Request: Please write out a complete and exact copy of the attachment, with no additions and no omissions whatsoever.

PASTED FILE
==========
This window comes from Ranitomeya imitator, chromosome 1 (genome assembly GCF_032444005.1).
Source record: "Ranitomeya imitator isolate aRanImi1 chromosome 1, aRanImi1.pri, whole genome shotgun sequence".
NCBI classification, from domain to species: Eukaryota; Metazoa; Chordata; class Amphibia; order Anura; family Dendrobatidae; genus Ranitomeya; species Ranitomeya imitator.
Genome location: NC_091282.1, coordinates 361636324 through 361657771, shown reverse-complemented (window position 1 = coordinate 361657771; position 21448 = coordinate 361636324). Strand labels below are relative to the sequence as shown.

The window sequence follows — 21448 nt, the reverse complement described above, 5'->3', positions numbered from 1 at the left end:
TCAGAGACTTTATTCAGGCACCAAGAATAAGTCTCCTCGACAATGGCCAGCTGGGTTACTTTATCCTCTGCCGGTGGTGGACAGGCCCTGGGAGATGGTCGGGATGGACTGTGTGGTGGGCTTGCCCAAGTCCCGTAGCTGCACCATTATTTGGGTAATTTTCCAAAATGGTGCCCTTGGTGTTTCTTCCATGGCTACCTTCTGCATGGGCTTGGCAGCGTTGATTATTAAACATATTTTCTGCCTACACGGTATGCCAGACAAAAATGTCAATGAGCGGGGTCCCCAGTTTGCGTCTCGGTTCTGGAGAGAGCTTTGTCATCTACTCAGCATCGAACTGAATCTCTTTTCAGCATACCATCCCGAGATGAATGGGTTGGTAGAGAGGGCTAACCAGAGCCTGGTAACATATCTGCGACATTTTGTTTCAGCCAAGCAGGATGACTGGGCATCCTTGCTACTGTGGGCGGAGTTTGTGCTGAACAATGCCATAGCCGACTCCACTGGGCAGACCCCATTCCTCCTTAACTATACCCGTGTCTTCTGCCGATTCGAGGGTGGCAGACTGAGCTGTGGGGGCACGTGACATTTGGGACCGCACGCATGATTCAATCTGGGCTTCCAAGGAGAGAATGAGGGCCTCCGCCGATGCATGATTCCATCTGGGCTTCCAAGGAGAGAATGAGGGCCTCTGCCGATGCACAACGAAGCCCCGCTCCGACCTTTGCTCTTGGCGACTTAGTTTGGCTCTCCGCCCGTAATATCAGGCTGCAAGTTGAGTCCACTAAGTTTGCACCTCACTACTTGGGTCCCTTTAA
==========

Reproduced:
This window comes from Ranitomeya imitator, chromosome 1 (genome assembly GCF_032444005.1).
Source record: "Ranitomeya imitator isolate aRanImi1 chromosome 1, aRanImi1.pri, whole genome shotgun sequence".
NCBI classification, from domain to species: Eukaryota; Metazoa; Chordata; class Amphibia; order Anura; family Dendrobatidae; genus Ranitomeya; species Ranitomeya imitator.
Genome location: NC_091282.1, coordinates 361636324 through 361657771, shown reverse-complemented (window position 1 = coordinate 361657771; position 21448 = coordinate 361636324). Strand labels below are relative to the sequence as shown.

The window sequence follows — 21448 nt, the reverse complement described above, 5'->3', positions numbered from 1 at the left end:
TCAGAGACTTTATTCAGGCACCAAGAATAAGTCTCCTCGACAATGGCCAGCTGGGTTACTTTATCCTCTGCCGGTGGTGGACAGGCCCTGGGAGATGGTCGGGATGGACTGTGTGGTGGGCTTGCCCAAGTCCCGTAGCTGCACCATTATTTGGGTAATTTTCCAAAATGGTGCCCTTGGTGTTTCTTCCATGGCTACCTTCTGCATGGGCTTGGCAGCGTTGATTATTAAACATATTTTCTGCCTACACGGTATGCCAGACAAAAATGTCAATGAGCGGGGTCCCCAGTTTGCGTCTCGGTTCTGGAGAGAGCTTTGTCATCTACTCAGCATCGAACTGAATCTCTTTTCAGCATACCATCCCGAGATGAATGGGTTGGTAGAGAGGGCTAACCAGAGCCTGGTAACATATCTGCGACATTTTGTTTCAGCCAAGCAGGATGACTGGGCATCCTTGCTACTGTGGGCGGAGTTTGTGCTGAACAATGCCATAGCCGACTCCACTGGGCAGACCCCATTCCTCCTTAACTATACCCGTGTCTTCTGCCGATTCGAGGGTGGCAGACTGAGCTGTGGGGGCACGTGACATTTGGGACCGCACGCATGATTCAATCTGGGCTTCCAAGGAGAGAATGAGGGCCTCCGCCGATGCATGATTCCATCTGGGCTTCCAAGGAGAGAATGAGGGCCTCTGCCGATGCACAACGAAGCCCCGCTCCGACCTTTGCTCTTGGCGACTTAGTTTGGCTCTCCGCCCGTAATATCAGGCTGCAAGTTGAGTCCACTAAGTTTGCACCTCACTACTTGGGTCCCTTTAA